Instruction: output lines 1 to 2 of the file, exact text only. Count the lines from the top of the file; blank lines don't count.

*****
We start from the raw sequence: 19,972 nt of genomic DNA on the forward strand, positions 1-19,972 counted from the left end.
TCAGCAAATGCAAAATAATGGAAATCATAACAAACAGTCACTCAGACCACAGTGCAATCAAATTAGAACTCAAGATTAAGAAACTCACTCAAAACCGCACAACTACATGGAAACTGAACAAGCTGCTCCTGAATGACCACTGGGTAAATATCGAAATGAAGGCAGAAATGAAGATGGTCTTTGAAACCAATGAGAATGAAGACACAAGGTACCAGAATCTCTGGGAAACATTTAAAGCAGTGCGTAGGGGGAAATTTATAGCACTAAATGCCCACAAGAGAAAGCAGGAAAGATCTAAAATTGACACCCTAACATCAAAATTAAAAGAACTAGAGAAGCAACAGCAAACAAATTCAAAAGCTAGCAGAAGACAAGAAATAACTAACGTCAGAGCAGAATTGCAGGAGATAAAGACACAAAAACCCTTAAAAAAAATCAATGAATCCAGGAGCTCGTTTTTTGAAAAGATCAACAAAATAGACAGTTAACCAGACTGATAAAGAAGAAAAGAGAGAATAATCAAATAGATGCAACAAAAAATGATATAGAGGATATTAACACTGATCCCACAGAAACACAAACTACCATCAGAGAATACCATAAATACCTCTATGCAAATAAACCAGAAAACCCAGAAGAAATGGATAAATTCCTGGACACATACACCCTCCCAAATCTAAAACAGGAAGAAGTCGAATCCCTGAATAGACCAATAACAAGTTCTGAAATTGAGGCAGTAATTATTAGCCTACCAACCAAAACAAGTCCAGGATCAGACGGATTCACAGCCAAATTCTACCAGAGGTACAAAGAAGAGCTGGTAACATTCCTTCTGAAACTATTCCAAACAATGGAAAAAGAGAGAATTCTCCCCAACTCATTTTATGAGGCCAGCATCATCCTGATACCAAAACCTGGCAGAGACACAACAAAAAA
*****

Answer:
We start from the raw sequence: 19,972 nt of genomic DNA on the forward strand, positions 1-19,972 counted from the left end.
TCAGCAAATGCAAAATAATGGAAATCATAACAAACAGTCACTCAGACCACAGTGCAATCAAATTAGAACTCAAGATTAAGAAACTCACTCAAAACCGCACAACTACATGGAAACTGAACAAGCTGCTCCTGAATGACCACTGGGTAAATATCGAAATGAAGGCAGAAATGAAGATGGTCTTTGAAACCAATGAGAATGAAGACACAAGGTACCAGAATCTCTGGGAAACATTTAAAGCAGTGCGTAGGGGGAAATTTATAGCACTAAATGCCCACAAGAGAAAGCAGGAAAGATCTAAAATTGACACCCTAACATCAAAATTAAAAGAACTAGAGAAGCAACAGCAAACAAATTCAAAAGCTAGCAGAAGACAAGAAATAACTAACGTCAGAGCAGAATTGCAGGAGATAAAGACACAAAAACCCTTAAAAAAAATCAATGAATCCAGGAGCTCGTTTTTTGAAAAGATCAACAAAATAGACAGTTAACCAGACTGATAAAGAAGAAAAGAGAGAATAATCAAATAGATGCAACAAAAAATGATATAGAGGATATTAACACTGATCCCACAGAAACACAAACTACCATCAGAGAATACCATAAATACCTCTATGCAAATAAACCAGAAAACCCAGAAGAAATGGATAAATTCCTGGACACATACACCCTCCCAAATCTAAAACAGGAAGAAGTCGAATCCCTGAATAGACCAATAACAAGTTCTGAAATTGAGGCAGTAATTATTAGCCTACCAACCAAAACAAGTCCAGGATCAGACGGATTCACAGCCAAATTCTACCAGAGGTACAAAGAAGAGCTGGTAACATTCCTTCTGAAACTATTCCAAACAATGGAAAAAGAGAGAATTCTCCCCAACTCATTTTATGAGGCCAGCATCATCCTGATACCAAAACCTGGCAGAGACACAACAAAAAA